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Steer Clear of "Chiropractic Nutrition"

Stephen Barrett, M.D.

Chiropractic is based on the faulty notion that most ailments are related to spinal problems. Although some aspects of scientific nutrition are taught in chiropractic schools, many chiropractors use methods that clash with what is known about the anatomy and physiology of the body.

Applied kinesiology (AK), for example, is based on the notion that every organ dysfunction is accompanied by a specific muscle weakness, which enables health problems to be diagnosed through muscle-testing procedures. Testing is typically carried out by pulling on the patient's outstretched arm after placing the test substance (such as a vitamin or food extract) in the patient's mouth until salivation occurs. However, some practitioners place the test material in the patient's hand or touch it to other parts of the body. If a weak muscle becomes stronger when a nutrient (or a food high in the nutrient) is tested, that supposedly indicates "a deficiency normally associated with that muscle." "Treatment" may include special diets, food supplements, acupressure, and spinal manipulation.

Contact Reflex Analysis (CRA) proponents claim that over a thousand health problems can be diagnosed with a muscle test during which the chiropractor's finger or hand is placed on one of 75 "reflex points" on the patient's body. If the patient's arm can be pulled downward, a condition corresponding to the "reflex" is considered present, and dietary supplements (typically made from freeze-dried vegetables or animal organs) are prescribed. CRA's chief proponent teaches that 80% of disease is due to allergy, the two main causes of disease are gallbladder disease and staph infections, and obesity is commonly caused by parasites.

The Enzyme Replacement System, promoted by Howard F. Loomis, D.C., is based on treating "enzyme deficiency states" with products "targeted to organs stressed by subluxation." The alleged deficiency states are identified by taking a history, examining the patients, obtaining a "24-hour urinalysis, " and correlating this information with "recurring spinal subluxation patterns." The products listed in Loomis's 1995 catalog include "Chiro-Zyme," a line of "carefully formulated combinations of herbs, vitamins and minerals with plant enzymes," each named with an abbreviation for certain spinal segments and an organ or body function. The product "C8 to T1 Thy," for example, was claimed to "nourish the tissues of the thyroid gland stressed by subluxations of the upper thoracic and cervical spine."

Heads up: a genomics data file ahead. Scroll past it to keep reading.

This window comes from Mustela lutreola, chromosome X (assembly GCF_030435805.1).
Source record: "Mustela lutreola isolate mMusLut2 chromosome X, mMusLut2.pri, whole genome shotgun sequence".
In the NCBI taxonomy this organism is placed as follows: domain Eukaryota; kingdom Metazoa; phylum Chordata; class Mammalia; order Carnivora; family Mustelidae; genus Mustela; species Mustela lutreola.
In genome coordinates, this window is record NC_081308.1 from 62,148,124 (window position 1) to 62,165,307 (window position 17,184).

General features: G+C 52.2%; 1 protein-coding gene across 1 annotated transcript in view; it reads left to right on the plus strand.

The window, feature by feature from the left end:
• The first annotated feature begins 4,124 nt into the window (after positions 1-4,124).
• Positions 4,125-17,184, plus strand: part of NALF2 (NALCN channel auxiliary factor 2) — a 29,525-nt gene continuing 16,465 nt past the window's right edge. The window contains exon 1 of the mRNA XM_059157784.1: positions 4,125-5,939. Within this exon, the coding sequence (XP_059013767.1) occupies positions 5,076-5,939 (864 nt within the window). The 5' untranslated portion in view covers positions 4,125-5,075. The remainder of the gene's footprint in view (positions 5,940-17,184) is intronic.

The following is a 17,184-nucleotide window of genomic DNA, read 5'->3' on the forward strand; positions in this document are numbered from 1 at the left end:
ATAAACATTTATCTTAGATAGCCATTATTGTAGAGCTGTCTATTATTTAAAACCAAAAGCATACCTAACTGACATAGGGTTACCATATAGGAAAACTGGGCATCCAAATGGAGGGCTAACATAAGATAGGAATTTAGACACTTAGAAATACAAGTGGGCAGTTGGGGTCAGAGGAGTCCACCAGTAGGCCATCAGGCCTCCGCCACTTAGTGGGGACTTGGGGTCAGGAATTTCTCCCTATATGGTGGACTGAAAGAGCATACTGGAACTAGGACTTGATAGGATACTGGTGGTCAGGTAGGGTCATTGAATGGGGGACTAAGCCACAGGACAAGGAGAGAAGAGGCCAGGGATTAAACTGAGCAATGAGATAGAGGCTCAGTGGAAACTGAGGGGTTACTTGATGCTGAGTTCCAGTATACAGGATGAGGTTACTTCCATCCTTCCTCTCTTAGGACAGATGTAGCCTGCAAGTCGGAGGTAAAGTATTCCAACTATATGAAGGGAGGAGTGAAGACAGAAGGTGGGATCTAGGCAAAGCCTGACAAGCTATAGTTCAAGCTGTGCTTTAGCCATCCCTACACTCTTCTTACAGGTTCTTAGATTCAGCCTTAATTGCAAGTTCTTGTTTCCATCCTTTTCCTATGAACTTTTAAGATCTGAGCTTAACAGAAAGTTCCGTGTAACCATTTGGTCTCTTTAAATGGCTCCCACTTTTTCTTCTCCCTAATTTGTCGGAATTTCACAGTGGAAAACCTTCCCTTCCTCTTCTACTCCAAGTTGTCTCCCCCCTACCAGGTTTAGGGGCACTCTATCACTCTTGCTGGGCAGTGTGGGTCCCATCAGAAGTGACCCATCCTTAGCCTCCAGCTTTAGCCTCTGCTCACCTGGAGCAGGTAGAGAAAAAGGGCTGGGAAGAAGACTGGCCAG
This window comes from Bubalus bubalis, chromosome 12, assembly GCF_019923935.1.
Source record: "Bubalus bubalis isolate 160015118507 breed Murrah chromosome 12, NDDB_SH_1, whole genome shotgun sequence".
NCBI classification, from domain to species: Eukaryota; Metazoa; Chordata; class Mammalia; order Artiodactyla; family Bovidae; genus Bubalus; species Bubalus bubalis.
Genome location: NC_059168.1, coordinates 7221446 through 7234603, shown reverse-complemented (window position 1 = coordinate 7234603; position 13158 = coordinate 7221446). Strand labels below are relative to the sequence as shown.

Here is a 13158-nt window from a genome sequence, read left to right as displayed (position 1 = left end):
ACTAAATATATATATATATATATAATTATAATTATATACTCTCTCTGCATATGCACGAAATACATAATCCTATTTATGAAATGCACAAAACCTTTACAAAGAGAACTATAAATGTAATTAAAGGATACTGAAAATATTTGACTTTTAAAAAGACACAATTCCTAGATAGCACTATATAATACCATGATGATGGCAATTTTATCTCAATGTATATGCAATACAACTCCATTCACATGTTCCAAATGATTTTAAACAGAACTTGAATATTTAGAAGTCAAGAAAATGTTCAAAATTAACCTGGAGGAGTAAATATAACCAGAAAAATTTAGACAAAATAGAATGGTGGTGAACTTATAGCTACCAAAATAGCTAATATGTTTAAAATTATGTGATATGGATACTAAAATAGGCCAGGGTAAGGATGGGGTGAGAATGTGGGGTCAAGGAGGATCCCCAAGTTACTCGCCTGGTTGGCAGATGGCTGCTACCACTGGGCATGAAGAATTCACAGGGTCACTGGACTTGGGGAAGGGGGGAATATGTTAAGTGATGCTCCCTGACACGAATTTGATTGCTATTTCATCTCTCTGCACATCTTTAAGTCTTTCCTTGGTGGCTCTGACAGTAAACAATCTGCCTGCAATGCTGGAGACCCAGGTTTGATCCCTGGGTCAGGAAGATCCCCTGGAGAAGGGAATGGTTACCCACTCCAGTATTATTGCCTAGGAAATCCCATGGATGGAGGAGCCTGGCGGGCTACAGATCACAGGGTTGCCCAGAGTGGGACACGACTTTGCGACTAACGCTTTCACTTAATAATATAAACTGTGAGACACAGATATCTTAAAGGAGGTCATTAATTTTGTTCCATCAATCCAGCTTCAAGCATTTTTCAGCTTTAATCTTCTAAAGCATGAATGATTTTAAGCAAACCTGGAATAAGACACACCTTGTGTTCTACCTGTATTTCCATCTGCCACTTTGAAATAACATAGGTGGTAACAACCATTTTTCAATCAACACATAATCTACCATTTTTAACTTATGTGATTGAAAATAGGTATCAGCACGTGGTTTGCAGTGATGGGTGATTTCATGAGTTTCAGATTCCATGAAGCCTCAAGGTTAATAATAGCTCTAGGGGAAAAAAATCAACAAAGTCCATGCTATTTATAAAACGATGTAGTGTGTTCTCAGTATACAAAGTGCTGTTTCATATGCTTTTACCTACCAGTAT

The Morter HealthSystem is claimed to be "a complete alternative healthcare system" that can correct physical (biomagnetic), nutritional, and emotional stresses. Its followers postulate that an imbalance in the patient's electromagnetic field causes unequal leg length, which the chiropractor can instantly correct by applying his own electromagnetic energy to proper points on the body. According to this notion, two fingers on each of the chiropractor's hands are North poles, two are South poles, and the thumbs are electromagnetically neutral. When imbalance is detected, the hands are held for a few seconds at "contact points" on the patient's body until the patient's legs test equally long. Proponents recommend that such testing be started early in infancy and continued at least monthly throughout life. The "nutritional" component is based on the belief that "patients can maintain life and vitality by consuming four times as much alkaline-forming as acid-forming foods." Proponents claim that testing saliva pH [degree of acidity or alkalinity] can determine whether the most effective method of care should be nutritional supplementation and/or spinal manipulation. The recommended supplements include a barley juice formula said to be the best "overall body alkalizer."

NUTRI-SPEC is a system claimed to tell "in what ways your body chemistry tends to slip off balance" and reveal "exactly which foods and nutritional supplements you need and which you should avoid." The chiropractor's advice is based on the patient's respiratory rate, body temperature, blood pressure, pulse, breath-holding ability, pupil size, degree of thickness or coating of the tongue, saliva and urine characteristics, and various reflexes. These findings supposedly enable the chiropractor to conclude whether the patient is metabolically unbalanced or suffers from "sex hormone insufficiency," "myocardial insufficiency," "pineal stress," and about 25 other fanciful conditions. Dietary modifications and supplements are then prescribed to correct the alleged imbalances.